The physical chemist Ilya Prigogine (1917–2003) wrote extensively on dissipative structures as a mechanism that he thought would bring about self-organization. Dissipative structures (a term coined by Prigogine) refers to structures that that can come about when an environment is far from thermodynamic equilibrium. Self-organization describes an orderly arrangement that occasionally appears to arise in matter spontaneously. A crystal is the best example of this. For instance, salt dissolved in water can form into crystals, an orderly array of units of sodium chloride. However, there are at least two problems with this analogy to living things. First, the salt + water system is an open system. It can and does exchange energy and matter with its surroundings in order to precipitate salt crystals. That is, salt crystals do not spontaneously form from a salt water solution. Second, crystals are simply ordered sequences which contain very little actual information. Salt crystals lack specified complexity, i.e., their structure is caused by the properties of their constituent parts and not imposed by some outside intelligent process as is the case for living organisms.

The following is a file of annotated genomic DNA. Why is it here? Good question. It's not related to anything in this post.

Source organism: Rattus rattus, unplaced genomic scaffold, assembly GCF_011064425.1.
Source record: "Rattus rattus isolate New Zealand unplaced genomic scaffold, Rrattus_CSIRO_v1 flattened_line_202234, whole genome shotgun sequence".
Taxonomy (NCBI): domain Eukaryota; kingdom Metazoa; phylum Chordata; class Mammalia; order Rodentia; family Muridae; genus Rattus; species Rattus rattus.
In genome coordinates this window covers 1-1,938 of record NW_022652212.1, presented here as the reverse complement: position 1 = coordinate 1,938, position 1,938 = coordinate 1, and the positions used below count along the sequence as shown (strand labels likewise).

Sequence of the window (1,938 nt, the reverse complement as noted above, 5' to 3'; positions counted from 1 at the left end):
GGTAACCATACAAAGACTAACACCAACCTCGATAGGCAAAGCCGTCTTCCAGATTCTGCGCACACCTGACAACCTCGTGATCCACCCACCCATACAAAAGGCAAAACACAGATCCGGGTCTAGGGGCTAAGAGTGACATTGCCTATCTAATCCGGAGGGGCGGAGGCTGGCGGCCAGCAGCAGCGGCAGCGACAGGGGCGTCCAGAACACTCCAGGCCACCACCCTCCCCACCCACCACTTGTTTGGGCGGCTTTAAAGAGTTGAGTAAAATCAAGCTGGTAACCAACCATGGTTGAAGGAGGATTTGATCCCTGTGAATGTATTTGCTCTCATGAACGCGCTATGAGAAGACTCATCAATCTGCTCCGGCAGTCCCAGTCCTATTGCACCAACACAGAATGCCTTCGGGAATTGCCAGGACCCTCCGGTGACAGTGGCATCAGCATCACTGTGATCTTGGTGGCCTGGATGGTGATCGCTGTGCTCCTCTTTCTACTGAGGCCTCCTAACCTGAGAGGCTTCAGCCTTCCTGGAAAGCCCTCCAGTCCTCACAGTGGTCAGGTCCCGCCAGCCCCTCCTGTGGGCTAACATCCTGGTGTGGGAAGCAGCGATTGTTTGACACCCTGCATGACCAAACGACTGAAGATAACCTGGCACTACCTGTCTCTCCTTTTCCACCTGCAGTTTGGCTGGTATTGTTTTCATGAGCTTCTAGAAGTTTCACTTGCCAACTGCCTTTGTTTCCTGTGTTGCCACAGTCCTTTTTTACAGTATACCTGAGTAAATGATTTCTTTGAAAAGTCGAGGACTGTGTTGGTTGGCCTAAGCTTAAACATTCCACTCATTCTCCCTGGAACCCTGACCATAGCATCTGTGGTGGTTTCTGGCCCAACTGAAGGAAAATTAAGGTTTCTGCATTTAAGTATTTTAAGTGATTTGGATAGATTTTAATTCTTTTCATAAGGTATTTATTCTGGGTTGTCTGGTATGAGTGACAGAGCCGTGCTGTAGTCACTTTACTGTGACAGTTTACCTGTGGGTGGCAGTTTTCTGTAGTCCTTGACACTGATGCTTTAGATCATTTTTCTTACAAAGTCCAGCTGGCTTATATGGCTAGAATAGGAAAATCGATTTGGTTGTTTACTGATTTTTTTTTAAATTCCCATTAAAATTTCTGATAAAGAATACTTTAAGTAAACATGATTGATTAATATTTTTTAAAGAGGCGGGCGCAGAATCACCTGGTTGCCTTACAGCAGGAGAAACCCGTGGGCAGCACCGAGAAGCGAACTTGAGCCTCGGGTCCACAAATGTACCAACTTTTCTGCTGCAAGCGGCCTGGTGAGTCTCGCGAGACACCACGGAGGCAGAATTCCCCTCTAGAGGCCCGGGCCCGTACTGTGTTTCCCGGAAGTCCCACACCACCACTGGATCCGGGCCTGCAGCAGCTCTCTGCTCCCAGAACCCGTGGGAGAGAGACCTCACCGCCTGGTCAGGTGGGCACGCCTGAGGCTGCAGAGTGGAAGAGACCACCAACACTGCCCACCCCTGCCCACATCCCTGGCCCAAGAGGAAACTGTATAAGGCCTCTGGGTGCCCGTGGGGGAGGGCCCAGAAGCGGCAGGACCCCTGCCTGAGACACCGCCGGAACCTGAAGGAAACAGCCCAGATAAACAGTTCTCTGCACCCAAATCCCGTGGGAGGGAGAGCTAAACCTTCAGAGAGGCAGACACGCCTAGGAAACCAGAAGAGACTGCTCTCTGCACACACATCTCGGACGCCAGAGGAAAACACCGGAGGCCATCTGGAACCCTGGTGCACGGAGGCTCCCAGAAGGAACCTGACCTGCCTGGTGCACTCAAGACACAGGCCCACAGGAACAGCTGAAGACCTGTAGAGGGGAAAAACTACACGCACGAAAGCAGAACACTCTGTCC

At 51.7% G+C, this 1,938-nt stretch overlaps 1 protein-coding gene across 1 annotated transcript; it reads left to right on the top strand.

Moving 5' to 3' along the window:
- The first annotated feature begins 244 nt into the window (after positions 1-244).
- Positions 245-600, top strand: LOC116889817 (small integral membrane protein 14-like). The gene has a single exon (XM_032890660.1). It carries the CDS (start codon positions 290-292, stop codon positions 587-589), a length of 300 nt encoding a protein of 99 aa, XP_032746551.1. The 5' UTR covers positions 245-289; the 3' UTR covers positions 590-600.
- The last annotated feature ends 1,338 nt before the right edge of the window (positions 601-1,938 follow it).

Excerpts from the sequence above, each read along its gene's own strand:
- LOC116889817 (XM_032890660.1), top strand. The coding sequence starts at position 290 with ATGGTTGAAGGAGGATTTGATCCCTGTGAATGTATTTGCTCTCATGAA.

Nevertheless, Prigogine and others have argued that materials that formed into the first living things somehow organized themselves this way, though it is not clear at all how, given that these materials do not form ionic bonds as crystals do. Furthermore, any simple structures that might occasionally form small ordered regions fall many orders of magnitude short of the complexity required for any form of life. Evolutionists argue that selective effects, such as those that supposedly drive evolution, could preserve and accumulate this order until finally life came about. However, even crystals that form out of solution, such as salt, cease to produce any more order once they form. If anything, once crystals form, they accumulate defects in their crystal structure, which is less ordered and hence follows the second law of thermodynamics. That is, even open systems generally follow the second law of thermodynamics. To expect that life somehow developed from this is a gross extrapolation. Despite this, Prigogine received the 1977 Nobel Prize in Chemistry for his work on this.